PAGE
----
I'm new to signal processing. I'm trying to build a network analyzer. So far I was only considering getting the output signal through a 16-bit ADC and then do its corresponding windowing and DFT to obtain the phase and amplitude of the signal using MATLAB or some python program.

However, I got a little confused when I saw some DSP chips that include a DFT Engine inside the chip. The main advantage I see in doing this is that I don't need the extra step of transferring the data to an external software.

So my question is would I get better results using the external software to calculate the DFT?


  • $\begingroup$ you'll get the same data. A dedicated DSP engine might be lower in power usage, lower latency, cheaper, … $\endgroup$ Commented Jan 16, 2018 at 19:20

1 Answer 1


When you say "better results", you need to be more specific.

Choosing between dedicated hardware versus software is a trade off analysis that has a lot of factors. You mentioned I/O complexity and that is just one, and an FPGA solution combines both programming and hardware. Matlab is a great prototyping tool but shipping an actual product that depends on a Matlab license is probably, not a competitive product.

The jump between Matlab processing data and a DSP chip is pretty big. The tradeoff between building a board and running Matlab should be (screaming) obvious, so perhaps buying a board, since you need a 16 bit A/D anyway is a better candidate.

You need to establish requirements. Since you say you are "new" and mentioned Matlab or Python, software is going to be easier to develop and debug provided that your PC can support your data rates. You should do some benchmarking and get an idea if a PC solution can support those. Host based FFT processing is going to probably more flexible in picking windows, FFT sizes and overlaps. A hardware DFT is probably going to be faster but Matlab arithmetic is Double (or single) precision floating point. Nvidia CUDA (version specific) supports single and double floating point and some CUDA vendors offer Matlab (Python, C++, Java, ...) support. Some FFT chips are 16 bit(or 24 bit fixed, or 16 bit float) block floating FFT engines which work well but the arithmetic isn't equivalent. These are trade offs better suited to "experienced" developers.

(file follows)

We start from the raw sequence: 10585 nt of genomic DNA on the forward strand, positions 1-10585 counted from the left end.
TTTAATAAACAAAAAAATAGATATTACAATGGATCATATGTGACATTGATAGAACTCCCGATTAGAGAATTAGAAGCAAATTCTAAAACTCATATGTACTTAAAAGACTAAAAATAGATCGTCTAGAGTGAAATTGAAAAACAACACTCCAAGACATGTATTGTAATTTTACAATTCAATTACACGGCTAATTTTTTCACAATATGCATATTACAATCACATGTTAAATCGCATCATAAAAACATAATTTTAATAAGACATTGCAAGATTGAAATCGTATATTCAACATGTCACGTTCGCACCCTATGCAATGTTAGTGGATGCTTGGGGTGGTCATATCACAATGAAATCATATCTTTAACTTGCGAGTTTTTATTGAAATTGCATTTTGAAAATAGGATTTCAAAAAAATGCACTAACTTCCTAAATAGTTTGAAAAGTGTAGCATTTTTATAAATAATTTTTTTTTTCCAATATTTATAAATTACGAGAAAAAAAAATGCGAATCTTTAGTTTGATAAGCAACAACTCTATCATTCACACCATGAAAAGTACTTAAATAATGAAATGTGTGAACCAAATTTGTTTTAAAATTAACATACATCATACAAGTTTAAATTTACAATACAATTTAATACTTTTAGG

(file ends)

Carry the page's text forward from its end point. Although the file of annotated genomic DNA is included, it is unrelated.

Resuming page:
If you do go with a board, a lot of vendors will sell you just a board and the software you need to develop with the board separately. Make sure you get both and sob stories and hints of future sales are bargaining points.

Even if you pick a board solution with something like a USB 3 interface, factors like having a SSD drive verses a platter based drive (or RAID) can complicate I/O speed, which is another reason to benchmark.


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